• 4 0
 Came to say the same thing. I remember wearing out a set of rims every winter, with see-through braking surfaces. And the time spent attempting to get perfect toe-in on the pads so they didn't "squeal like a pig". And of course, the Not Stopping.
  • 6 1
 I think suspension/geo was more important to the development of a more rideable bike than hydraulic brakes. Anyone that rode in the 90’s can attest that the brakes were not the biggest issue. Over the bars was common even without good brakes because all geo and suspension sucked!
  • 5 0
 Some good cable discs out there too like avid, trp
  • 2 1
 ",,,none of the modern achievements in MTB would be possible if it wasn't for the modulation and performance of Hydraulic brakes " ? Except that front and rear suspension , knobby wide tires , dropper seat posts , one click
derailleurs , different geometry , etc , all came BEFORE hydraulic disc brakes .
i'm going g to go with wide knobby tires as the best initial invention . i could ride with NO suspension , or without a dropper seat post , or with rim brakes or an altered geometry , but it was very difficult to ride in soft dirt or chunky terrain on skinny slick tires . Those wide tires is what set a mountain bike apart from other bikes in the early days .
  • 1 0
 @Sirios: hence the word MODERN, right?

The comment was more from a Socioeconomically stand point, if it wasn't for the modulation and comfort that a a Hydraulic Break brings a lot of people that started wouldn't have stayed in the sport, and the sport wouldn't be as big as it is now, more people = more $$$ = more R&D = better bikes.

Knobby tires for sure did its part in the sport but now as big as Hydraulic Brakes.
  • 2 1
 @Narro2: Yes ,i saw the word " modern " and i still completely disagree . hydraulic brakes are NOT
responsible for any of the big improvements that i mentioned , such as bigger tires , front suspension , rear suspension , better geometry , dropper posts etc . and they are not responsible for people getting into and staying in the sport .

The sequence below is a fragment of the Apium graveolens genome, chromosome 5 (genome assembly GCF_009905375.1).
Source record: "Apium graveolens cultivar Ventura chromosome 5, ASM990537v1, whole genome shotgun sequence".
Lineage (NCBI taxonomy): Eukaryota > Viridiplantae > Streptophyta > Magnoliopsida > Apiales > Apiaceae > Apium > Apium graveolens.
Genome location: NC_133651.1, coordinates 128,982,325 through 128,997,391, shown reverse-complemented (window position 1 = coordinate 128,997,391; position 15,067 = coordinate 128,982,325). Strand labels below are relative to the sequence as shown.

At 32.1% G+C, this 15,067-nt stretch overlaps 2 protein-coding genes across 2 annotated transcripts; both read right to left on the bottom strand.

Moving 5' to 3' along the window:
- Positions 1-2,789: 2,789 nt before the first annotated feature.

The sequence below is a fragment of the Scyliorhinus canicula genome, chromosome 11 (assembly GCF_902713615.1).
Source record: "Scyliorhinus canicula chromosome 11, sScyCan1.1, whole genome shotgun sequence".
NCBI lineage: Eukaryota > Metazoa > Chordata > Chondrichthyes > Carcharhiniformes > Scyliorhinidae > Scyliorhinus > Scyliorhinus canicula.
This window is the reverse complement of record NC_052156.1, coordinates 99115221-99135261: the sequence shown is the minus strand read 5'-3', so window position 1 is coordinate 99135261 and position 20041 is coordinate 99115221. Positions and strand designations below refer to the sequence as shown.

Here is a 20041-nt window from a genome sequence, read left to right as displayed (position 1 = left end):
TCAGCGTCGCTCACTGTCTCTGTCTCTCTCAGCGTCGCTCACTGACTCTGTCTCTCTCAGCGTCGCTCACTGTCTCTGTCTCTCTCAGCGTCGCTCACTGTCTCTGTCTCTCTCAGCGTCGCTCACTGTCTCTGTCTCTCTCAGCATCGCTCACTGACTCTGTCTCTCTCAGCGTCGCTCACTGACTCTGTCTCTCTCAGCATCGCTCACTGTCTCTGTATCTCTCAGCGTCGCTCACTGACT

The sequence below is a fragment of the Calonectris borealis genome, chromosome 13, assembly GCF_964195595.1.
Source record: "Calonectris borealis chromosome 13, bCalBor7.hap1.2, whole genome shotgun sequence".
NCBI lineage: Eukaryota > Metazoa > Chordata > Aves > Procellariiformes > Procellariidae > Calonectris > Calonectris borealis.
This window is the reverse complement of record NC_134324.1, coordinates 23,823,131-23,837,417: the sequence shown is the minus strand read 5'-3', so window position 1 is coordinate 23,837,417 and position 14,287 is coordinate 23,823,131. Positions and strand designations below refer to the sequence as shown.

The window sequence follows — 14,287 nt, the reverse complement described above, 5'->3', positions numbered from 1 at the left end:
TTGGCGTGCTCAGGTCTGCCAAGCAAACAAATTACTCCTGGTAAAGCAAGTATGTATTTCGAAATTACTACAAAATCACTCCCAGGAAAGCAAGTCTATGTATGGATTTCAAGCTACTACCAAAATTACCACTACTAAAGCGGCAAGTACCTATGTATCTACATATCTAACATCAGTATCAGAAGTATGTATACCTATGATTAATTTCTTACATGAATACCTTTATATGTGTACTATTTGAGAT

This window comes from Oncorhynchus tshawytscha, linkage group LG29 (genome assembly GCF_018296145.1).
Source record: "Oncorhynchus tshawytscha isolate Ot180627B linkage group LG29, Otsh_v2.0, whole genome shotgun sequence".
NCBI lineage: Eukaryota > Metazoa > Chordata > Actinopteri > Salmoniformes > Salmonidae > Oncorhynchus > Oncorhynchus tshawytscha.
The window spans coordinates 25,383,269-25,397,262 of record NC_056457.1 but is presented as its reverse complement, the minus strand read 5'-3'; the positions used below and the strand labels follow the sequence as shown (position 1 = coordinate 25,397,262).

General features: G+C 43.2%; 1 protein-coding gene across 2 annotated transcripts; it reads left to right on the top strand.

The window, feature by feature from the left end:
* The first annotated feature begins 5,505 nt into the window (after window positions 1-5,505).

Please cite the Evidence that shows where people were enticed into mountain biking and stayed because of hydraulic brakes .
They can't even make that comparison if the sport is new to them .
The sport grew very rapidly long before disc brakes were invented .
  • 2 1
 Sort of agree, properly set up Avid BB7's are pretty dang close to hydraulics in many respects. Like 85% there.
  • 1 0
 @Sirios: that's fine, we'll just have to agree to disagree.
  • 2 1
 @Narro2: The tires were the first thing that defined a mountain bike . the original mtbs by joe Breeze , richard Cunningham fischer etc were when they took those old schwinns or similar bikes and put big tires and rim brakes . When i saw a bike in those days with bigger tires and rim brakes those were the tings that made it stand out and defined the bike .
  • 1 0
 @Sirios: nah, that's just anecdotal experience man.
  • 1 1
 @Narro2: OMG that makes absolutely zero sense .Do you even know what anecdotal means ?
So Joe Breeze and his invention of the american version of the MTB didn't exist because of my anecdotal experience ?
My individual observation nullified the objects of perception ( facts ) which were the mtb and it's bigger tires , rim brakes and Mr. Breeze and Cunningham . ??? ?? LOL !
If the majority of bikes in those days were road bikes and cruisers and others and a person saw what those guys created , that person would be inquiring as to what type of bike it was , based on it's obvious difference to that of a road / race bike . At that point the persons observation ( anecdotal experience ) would have been verified by the bike itself and Joes explanation of the bike .
Sorry, i don't mean to be rude but what you are sayin is just a silly deflection .
  • 48 7
 Where the f*ck is Mike Levy?
  • 8 0
 "curling camp"
  • 20 1
 levy to vital confirmed
  • 6 0
 @masonguy: More likely to cycling tips!
  • 2 0
 We need to know this!
  • 10 0
 Head tube finally snapped off the Donut so now he's scrambling to learn how to TIG weld before anyone finds out.

"Custom paint job" will be the cover story.
  • 3 0
 yeah! Where is Levy?
  • 11 0
 Read between the lines! He’s Lead Designer at Pivot now.
  • 2 2
 His profile no longer says mod so I am guessing he is no longer a part of the Pinkbike team.
  • 1 0
 @neb636: that makes me sad
  • 1 0
 @acdownhill: Actually all accounts look that way on mobile so I could be wrong here
  • 33 0
 @neb636: 100% not true. Levy's taking some well deserved time off, but absolutely not off the team or going anywhere else.
  • 2 0
 @brianpark: a fall from grace seems so Levy's style though, I was already preparing to see him in carts of darkness 2.
  • 5 1
 @brianpark: Thank freakin Science! Love you all, but the Podcast is pure gold w Levy hosting. And his writing is the best in the business. Pay him more!
  • 2 0
 @smokingtires: still writing the budget bike review?
  • 5 0
 Last year it was Jack Ma, this year they got Mike Levy. On a serious note, I really miss his enthusiasm and excitement in the last few podcasts...
  • 1 0
 Maybe if we start bashing Tim hortons a wild Mike Levy will appear.
  • 3 1
 Seriously not the same without Levy!